Fall arrived last week fast and furious, with a crazy storm that wreaked havoc on Anchorage’s trees (and our power) followed by 3 nights of hard frost a few days later. Like most Anchorage residents, Matt and I were caught off guard by the lack of power. Half-way through butchering a caribou, we needed power to grind the meat, saw the bones, turn the oven on, freeze the meat, and grind our coffee.
While Matt went out to find a generator, I wandered aimlessly around the house, finding out all the things I normally do do that involve power. The paper did not arrive, wireless internet was down, I couldn’t listen to the radio to get updates on the situation. I could not vacuum, nor do laundry, nor shower. I couldn’t mill up Graysen’s food or make toast. And all that food we had packed away in our freezers would only last two days at best. I dared not even open the fridge, not knowing when the power would come back. How did my life get so dependent on limitless power coming the wall? Me, who has travelled for months with only a backpack (and sometimes just a toothbrush) and lived on a sailboat?
Likewise, the frost hit me just as hard. I have been lulled into a false sense of security by the global warming trend and our localized trend of later and later frosts. Last year our first frost was on September 24th, almost 3 weeks later. Frost wasn’t even on my radar, much less the hard, killing frost we got. I could have put some row cover over my most fragile crops and saved them, giving us at least another week or two of precious green beans. Luckily, it seems most of the squash were ok, even though the plants were killed.
After I finished kicking myself for not watching the weather closely enough, I let myself enjoy the bright sunny fall day. I breathed deeply the cool, fresh air, the kind of air that energizes you and gives you new life. Matt and I set about the joyful task of harvesting what needed to come in. Piles of winter squash in the wheelbarrow, a small bowl of green beans, armloads of zucchini, some green tomatoes, and while the weather was still good, the potatoes.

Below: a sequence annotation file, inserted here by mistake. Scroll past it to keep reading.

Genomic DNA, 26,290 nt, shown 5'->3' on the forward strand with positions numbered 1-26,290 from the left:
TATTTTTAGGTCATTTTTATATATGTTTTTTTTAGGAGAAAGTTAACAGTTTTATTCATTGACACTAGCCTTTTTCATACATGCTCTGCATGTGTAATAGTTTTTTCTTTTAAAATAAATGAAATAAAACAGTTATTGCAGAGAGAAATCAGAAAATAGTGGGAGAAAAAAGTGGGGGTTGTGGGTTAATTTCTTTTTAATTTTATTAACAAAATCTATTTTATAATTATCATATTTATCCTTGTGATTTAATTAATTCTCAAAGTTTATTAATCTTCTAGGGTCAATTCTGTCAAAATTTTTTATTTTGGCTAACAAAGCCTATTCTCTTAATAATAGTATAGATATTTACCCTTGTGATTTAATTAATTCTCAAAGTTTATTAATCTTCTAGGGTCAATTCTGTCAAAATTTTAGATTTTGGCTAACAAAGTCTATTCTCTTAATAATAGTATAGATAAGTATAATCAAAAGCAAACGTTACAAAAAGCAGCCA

These are the days that make a whole summer of gardening worth it. Not that I don’t enjoy the other times, but nothing compares to the satisfaction of putting your own food up for the winter. Especially when it is as easy as heaping squash into a wheelbarrow, and as satisfying as digging for buried potato treasures. When the day was done, we had 212 pounds of potatoes drying on tables in the garage, and 181 pounds of winter squash curing in our sunroom. Then I put a huge wad of thyme in the dehydrator, thanking the universe for the electricity that runs it, and went off to aroma heaven. It almost makes up for the early frost.
- 3 cup shredded zucchini
- 1 tsp salt
- 2 eggs
- 3/4 cup lightly packed shredded mozzarella cheese
- 1 tsp chopped thyme
- 1/3 cup flour
- 2 Tbs Olive oil, divided
- 1/4 rhubarb BBQ sauce
- 1/2 small red onion, thinly sliced
- 3 strips of bacon, cooked and chopped
- 1 cup brocoli florets, stems, and small leaves, chopped
- 1 cup shredded mozzarella
- 1/2 cup shredded cheddar
Combine zucchini and salt in a colander and set aside for 20 minutes. Preheat oven to 400 and lightly oil a 10 inch pizza pan. Lightly beat eggs in medium bowl, add mozzarella and thyme, one tablespoon olive oil, and flour. Squeeze excess moisture out of zucchini with your hands. Combine with egg mixture. Spread in pan, smoothing down and ensuring there are no holes. Bake for 20 minutes, brushing top with olive oil halfway through. Remove from oven, top with BBQ sauce, onion, bacon, broccoli and cheeses. Return to oven and bake 10-15 minutes until top is golden and bubbly.